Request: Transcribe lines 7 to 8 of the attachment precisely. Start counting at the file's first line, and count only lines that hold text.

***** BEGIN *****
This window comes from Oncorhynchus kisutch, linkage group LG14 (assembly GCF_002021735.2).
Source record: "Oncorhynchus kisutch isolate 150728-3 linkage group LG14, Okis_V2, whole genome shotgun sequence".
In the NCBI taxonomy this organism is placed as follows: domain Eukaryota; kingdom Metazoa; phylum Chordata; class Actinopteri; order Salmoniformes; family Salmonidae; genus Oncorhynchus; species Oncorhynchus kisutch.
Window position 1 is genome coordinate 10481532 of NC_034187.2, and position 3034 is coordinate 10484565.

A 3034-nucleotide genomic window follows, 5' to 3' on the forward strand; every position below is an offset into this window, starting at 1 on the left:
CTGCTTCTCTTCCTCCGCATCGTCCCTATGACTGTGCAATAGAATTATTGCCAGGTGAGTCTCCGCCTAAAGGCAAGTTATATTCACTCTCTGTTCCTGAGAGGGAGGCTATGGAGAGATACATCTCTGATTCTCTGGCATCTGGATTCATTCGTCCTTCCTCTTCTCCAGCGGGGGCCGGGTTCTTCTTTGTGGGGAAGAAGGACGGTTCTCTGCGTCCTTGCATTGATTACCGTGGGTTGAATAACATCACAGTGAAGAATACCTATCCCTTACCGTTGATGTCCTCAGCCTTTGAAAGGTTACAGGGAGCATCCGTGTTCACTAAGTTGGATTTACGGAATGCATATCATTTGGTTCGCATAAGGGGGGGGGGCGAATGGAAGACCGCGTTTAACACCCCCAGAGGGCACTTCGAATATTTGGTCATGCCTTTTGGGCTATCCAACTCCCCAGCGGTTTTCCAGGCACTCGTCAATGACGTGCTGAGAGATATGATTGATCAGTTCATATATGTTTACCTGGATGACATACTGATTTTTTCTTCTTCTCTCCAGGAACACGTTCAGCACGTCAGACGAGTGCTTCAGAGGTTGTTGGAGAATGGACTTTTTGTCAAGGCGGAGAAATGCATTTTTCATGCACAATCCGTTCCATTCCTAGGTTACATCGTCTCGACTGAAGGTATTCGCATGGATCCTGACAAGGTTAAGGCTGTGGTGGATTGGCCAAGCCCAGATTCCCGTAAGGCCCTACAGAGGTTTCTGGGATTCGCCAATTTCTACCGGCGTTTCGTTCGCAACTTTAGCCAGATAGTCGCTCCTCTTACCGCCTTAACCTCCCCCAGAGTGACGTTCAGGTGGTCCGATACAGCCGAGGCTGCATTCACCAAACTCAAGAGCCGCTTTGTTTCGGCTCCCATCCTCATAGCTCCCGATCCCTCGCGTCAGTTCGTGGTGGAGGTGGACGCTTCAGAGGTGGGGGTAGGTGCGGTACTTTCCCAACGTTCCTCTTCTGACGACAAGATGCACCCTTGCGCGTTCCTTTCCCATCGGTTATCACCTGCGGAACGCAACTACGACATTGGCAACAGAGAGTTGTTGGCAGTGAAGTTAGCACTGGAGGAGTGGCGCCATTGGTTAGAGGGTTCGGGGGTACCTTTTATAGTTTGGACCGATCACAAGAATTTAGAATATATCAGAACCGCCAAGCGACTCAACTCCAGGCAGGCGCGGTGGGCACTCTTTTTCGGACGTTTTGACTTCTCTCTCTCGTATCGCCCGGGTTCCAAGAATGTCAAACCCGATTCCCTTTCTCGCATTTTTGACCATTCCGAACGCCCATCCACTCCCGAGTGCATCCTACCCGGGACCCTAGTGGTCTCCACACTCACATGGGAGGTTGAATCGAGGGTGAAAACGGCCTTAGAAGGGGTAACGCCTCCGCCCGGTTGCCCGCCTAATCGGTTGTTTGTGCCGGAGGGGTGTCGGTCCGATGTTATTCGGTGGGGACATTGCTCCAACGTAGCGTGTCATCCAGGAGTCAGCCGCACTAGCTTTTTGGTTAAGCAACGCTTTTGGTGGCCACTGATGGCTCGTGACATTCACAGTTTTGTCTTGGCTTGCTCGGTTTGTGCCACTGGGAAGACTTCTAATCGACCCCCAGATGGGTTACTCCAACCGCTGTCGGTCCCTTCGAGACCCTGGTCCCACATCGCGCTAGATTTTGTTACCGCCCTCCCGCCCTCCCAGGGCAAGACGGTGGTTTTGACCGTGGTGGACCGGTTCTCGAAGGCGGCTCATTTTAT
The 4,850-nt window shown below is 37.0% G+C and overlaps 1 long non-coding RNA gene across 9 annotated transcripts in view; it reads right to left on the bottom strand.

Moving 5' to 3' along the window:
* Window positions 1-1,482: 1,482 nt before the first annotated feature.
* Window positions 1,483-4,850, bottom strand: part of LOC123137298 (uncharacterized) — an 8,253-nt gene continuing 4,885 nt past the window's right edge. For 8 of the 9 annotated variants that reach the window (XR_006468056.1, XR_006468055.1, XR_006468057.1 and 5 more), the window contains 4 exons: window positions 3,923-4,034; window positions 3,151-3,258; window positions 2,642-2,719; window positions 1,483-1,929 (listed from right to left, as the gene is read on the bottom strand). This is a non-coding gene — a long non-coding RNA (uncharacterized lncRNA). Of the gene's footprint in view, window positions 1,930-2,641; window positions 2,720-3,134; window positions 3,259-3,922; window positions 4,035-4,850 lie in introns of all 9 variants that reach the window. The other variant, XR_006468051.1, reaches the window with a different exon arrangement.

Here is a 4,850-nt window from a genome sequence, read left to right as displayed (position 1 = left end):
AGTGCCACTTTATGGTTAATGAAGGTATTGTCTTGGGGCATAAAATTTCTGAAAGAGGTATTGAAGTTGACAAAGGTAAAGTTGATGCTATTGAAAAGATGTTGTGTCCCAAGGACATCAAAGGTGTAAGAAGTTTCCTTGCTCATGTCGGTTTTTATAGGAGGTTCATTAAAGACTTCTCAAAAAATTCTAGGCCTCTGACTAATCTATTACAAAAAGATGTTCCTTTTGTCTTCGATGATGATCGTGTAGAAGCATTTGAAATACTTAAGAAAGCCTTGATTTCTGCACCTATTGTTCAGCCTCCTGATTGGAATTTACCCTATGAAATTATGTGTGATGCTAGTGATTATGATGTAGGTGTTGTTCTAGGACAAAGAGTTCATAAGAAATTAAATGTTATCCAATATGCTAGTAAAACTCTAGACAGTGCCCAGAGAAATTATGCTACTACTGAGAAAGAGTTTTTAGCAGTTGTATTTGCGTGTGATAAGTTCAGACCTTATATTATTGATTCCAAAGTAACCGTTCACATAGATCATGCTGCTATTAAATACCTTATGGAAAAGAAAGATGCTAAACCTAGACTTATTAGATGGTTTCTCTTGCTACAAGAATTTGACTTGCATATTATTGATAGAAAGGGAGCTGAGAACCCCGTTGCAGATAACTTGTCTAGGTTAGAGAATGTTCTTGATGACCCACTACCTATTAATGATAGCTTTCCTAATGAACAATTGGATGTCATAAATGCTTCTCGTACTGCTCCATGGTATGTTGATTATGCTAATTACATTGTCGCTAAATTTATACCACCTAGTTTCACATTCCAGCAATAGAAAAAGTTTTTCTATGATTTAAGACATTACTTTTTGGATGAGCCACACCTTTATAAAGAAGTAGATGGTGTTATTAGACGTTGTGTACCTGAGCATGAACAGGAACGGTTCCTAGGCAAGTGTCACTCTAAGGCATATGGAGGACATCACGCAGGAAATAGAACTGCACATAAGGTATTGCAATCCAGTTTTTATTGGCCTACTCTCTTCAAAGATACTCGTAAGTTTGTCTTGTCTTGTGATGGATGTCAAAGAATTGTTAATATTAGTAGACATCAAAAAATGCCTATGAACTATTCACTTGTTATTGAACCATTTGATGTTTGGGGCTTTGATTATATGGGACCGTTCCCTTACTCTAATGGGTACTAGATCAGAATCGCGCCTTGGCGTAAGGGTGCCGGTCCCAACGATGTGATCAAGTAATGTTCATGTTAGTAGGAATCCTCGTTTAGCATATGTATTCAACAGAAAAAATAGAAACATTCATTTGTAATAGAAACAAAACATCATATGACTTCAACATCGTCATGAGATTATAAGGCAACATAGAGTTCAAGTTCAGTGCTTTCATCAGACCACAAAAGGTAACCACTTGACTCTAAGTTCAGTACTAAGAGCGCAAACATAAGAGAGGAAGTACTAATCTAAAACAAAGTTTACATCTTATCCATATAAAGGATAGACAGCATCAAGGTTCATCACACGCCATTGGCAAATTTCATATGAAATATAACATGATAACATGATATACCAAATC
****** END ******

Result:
The 4,850-nt window shown below is 37.0% G+C and overlaps 1 long non-coding RNA gene across 9 annotated transcripts in view; it reads right to left on the bottom strand.

Moving 5' to 3' along the window: